I really like this one. Always have. Nana Visitor is fantastic, AND there’s plenty of great Garak content. On this rewatch, it reminds me a bit of “Whispers”, and if I’m being honest, I think that one might be the better-constructed episode, but I love A) Kira, B) Garak, and C) Cardassian politics and intrigue, so.
It’s also interesting to realize that every episode so far this season has involved questions of memory and/or identity — Odo’s being inexorably drawn by implanted instincts to return hom followed by the revelation that his people are the Founders, Dax nearly dying because the Trill attempted to suppress a memory of a previous host…hell, even with “House of Quark”, one reason that Quark gives for standing by his story about Kozak’s death is how it seems to change people’s perception of him: “I’m not just some venal Ferengi trying to take their money, I’m Quark, slayer of Klingons!”
I mean, granted, “every episode” isn’t saying much when we’re only on the 5th episode, but it’s still neat as a recurring theme.
Also, re: the above mention of “Whispers” — interestingly, Robert Hewitt Wolfe initially conceived of this one as an O’Brien story, and even intended to reveal that, like Boone from “Tribunal”, the real Miles O’Brien was long dead, and the one the audience had known — on both Deep Space Nine and Next Generation — had always been a Cardassian agent. But then he realized he’d have to explain why Molly was fully human, and decided to change it to be about Kira. (Personally, I think my bigger quibble than Molly being human would be the events of “Tribunal” happening the way they did, but maybe Wolfe came up with the concept for this one first.)
I am a sucker for a good “sleeper agent who doesn’t even know it themselves and is starting to realize that Something Isn’t Right” story in sci-fi — Boomer in Battlestar Galactica and Ash Tyler in Star Trek: Discovery, for instance — so of course I love this episode. According to Memory Alpha, the original plan was for Kira’s identity to be left an open-ended question, and that the “truth” of her genes was less important than the fact of her memories and current life. I kind of like that, and had actually remembered it, until rewatching a year or two ago, as being a bit more ambiguous than it actually is.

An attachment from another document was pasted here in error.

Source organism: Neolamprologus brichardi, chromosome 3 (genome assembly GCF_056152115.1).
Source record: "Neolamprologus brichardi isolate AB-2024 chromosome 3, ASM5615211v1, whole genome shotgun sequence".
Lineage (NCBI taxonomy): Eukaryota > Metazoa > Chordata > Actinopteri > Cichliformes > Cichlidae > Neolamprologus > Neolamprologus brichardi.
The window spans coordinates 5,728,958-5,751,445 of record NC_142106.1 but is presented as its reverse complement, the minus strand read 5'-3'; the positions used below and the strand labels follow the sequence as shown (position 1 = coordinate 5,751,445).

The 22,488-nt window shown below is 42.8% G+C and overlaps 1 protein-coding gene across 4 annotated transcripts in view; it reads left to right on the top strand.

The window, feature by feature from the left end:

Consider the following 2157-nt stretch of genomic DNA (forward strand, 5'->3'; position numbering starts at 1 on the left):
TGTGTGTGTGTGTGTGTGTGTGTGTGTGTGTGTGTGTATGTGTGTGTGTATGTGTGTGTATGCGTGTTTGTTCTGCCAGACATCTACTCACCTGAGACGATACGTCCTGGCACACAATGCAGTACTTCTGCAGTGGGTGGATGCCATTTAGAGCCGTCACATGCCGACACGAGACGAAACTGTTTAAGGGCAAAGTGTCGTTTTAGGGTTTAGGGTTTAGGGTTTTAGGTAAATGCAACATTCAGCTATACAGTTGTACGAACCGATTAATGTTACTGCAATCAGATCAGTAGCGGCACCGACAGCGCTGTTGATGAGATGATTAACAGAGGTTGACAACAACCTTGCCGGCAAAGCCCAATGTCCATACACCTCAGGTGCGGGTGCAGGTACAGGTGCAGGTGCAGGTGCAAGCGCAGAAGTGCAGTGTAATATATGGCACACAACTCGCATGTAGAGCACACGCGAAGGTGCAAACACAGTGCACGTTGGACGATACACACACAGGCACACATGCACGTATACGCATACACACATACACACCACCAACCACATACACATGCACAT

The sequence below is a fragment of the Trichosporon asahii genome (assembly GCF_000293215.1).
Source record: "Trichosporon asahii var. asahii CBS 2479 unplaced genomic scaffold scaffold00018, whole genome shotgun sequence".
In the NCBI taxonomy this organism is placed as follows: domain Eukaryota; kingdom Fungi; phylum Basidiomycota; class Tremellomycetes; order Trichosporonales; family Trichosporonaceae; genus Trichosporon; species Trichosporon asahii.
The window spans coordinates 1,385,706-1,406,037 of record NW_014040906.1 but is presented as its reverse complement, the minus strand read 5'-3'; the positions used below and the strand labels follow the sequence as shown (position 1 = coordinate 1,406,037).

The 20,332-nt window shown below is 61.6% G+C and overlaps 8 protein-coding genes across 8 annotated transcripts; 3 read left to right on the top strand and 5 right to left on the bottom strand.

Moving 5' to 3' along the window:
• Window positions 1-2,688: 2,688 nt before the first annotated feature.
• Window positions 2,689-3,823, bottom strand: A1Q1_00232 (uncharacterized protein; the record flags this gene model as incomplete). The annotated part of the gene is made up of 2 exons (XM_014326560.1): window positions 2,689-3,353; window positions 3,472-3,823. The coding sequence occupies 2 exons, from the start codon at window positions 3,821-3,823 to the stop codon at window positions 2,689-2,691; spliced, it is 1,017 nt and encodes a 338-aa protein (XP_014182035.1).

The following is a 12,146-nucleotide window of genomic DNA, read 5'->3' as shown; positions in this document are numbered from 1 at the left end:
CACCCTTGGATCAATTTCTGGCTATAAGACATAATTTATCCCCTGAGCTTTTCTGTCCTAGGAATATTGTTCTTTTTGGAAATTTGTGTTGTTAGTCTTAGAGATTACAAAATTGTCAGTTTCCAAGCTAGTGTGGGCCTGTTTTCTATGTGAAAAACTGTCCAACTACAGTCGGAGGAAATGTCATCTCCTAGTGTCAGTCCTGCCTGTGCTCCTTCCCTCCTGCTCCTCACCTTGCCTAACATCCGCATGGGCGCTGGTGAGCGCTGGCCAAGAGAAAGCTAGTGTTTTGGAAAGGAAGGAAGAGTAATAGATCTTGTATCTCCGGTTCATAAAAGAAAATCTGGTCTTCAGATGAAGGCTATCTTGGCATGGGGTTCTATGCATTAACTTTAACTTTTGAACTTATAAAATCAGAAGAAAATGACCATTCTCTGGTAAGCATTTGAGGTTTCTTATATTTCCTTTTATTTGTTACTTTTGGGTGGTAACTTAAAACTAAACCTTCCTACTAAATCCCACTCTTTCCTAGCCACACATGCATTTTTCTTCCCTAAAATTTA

I’m also curious what Iliana’s mission actually was, or who she was being, if she’s not Kira. An actual encounter with her would’ve been interesting at some point.
I continue to be a sucker for anything to do with Cardassian dissidents
As I’ve said before, I really love the subplot of the Cardassian dissident movement, and I personally consider the fact that we don’t see more of it to be one of the show’s greatest missed opportunities. Buuuuuut given that I am an American in 2019, possibly I am just really in a place where stories about people trying to end fascist control of their government is gonna hit me hard. ¯\_(ツ)_/¯
I really like that there are hints, throughout, of Ghemor’s ambivalence about the Obsidian Order — his remark that he always thought Cardassia was more in need of artists, particularly, but from the beginning, there’s tension between him and Entek. And I found the fact that he made Kira/Iliana hasperat just…really sweet and sad.
Also, Ari can get it. Well, could have gotten it, I suppose, given that he’s dead by the end. Look, I maintain that Cardassians are among the hottest of Trek’s various aliens, and the ones who are actively working to fight fascism? Hell yes. IDK what to tell you.
I also continue to love anything to do with Garak
GARAAAAAAAAK. I love, love, love how, in Kira and Ghemor’s lovely goodbye scene, the Legate’s warm, affectionate manner just vanishes when he warns Kira not to trust Garak. It’s very clear that he’s genuinely concerned that Kira, someone he’s come to care about, someone he explicitly considers the closest thing to family left to him, is living and working in close proximity to Garak. It speaks volumes that, even with Garak having been part of his rescue, even having watched him kill a member of the Obsidan Order first-hand, Ghemor, a prominent figure in the dissident movement and now in exile himself, still doesn’t believe Garak can be trusted.
In fact, apparently the plan was for Entek to become a recurring character himself, and they ultimately decided to have Garak kill him specifically to keep the audience guessing about Garak.
Also, any time Garak and Sisko interact, it’s always absolutely fantastic, and this episode is no exception. But good lord, when Garak protests that “this is extortion” and Sisko seems to consider it a moment, then cheerfully says “Yes, it is?” AMAZING. So, OK, in addition to the Cardassian dissidient movement, maybe the other biggest missed opportunity of the show is not having Andrew Robinson and Avery Brooks in a scene together in every dang episode.
- Bashir remains absurdly horny for Garak.
- Ditto Garak for Bashir.
- Me, for Ari.
- I’ve said it before and I’ll say it again: I’m pretty sure Garak is at least a little interested in Sisko, and frankly, I’m not convinced that Sisko isn’t flirting a little with Garak, too.